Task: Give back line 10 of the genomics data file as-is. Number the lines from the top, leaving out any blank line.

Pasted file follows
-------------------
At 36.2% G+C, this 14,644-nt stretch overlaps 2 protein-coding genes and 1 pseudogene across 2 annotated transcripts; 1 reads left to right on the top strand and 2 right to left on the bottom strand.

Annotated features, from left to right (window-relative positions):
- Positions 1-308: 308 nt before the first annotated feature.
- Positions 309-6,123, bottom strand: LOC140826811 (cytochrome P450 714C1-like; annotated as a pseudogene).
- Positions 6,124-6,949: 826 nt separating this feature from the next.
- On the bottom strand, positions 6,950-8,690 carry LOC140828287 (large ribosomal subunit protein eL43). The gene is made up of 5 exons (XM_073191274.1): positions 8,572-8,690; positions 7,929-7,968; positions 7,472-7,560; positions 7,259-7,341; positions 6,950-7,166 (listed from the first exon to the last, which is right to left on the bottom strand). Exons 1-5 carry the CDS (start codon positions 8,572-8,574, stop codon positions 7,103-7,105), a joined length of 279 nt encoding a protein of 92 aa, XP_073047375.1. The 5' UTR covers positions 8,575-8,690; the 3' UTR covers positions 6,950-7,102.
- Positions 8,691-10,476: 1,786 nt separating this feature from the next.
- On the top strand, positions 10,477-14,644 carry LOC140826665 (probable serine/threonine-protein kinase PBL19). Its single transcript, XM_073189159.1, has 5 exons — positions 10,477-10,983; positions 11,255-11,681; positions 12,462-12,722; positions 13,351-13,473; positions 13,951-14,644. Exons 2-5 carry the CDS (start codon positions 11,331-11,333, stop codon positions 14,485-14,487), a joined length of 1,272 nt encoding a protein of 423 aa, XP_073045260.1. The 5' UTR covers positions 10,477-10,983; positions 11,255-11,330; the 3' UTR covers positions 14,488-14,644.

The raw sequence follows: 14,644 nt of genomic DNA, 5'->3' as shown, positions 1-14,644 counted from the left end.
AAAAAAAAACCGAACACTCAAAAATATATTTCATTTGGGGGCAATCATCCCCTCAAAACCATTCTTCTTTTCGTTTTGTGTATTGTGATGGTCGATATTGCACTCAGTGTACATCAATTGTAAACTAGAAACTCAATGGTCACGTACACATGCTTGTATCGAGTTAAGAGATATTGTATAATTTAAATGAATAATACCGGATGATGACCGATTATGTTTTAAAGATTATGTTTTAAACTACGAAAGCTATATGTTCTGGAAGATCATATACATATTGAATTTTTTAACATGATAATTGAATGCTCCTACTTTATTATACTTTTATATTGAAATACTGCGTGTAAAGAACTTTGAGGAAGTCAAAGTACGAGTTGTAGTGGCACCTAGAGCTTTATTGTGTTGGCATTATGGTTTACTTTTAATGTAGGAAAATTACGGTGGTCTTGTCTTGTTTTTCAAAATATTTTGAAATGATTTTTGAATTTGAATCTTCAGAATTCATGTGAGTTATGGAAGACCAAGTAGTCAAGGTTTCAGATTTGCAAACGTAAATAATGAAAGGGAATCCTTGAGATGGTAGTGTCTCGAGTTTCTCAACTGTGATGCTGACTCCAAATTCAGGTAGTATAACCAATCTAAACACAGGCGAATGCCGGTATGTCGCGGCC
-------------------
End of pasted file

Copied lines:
AAAAAAAAACCGAACACTCAAAAATATATTTCATTTGGGGGCAATCATCCCCTCAAAACCATTCTTCTTTTCGTTTTGTGTATTGTGATGGTCGATATTGCACTCAGTGTACATCAATTGTAAACTAGAAACTCAATGGTCACGTACACATGCTTGTATCGAGTTAAGAGATATTGTATAATTTAAATGAATAATACCGGATGATGACCGATTATGTTTTAAAGATTATGTTTTAAACTACGAAAGCTATATGTTCTGGAAGATCATATACATATTGAATTTTTTAACATGATAATTGAATGCTCCTACTTTATTATACTTTTATATTGAAATACTGCGTGTAAAGAACTTTGAGGAAGTCAAAGTACGAGTTGTAGTGGCACCTAGAGCTTTATTGTGTTGGCATTATGGTTTACTTTTAATGTAGGAAAATTACGGTGGTCTTGTCTTGTTTTTCAAAATATTTTGAAATGATTTTTGAATTTGAATCTTCAGAATTCATGTGAGTTATGGAAGACCAAGTAGTCAAGGTTTCAGATTTGCAAACGTAAATAATGAAAGGGAATCCTTGAGATGGTAGTGTCTCGAGTTTCTCAACTGTGATGCTGACTCCAAATTCAGGTAGTATAACCAATCTAAACACAGGCGAATGCCGGTATGTCGCGGCC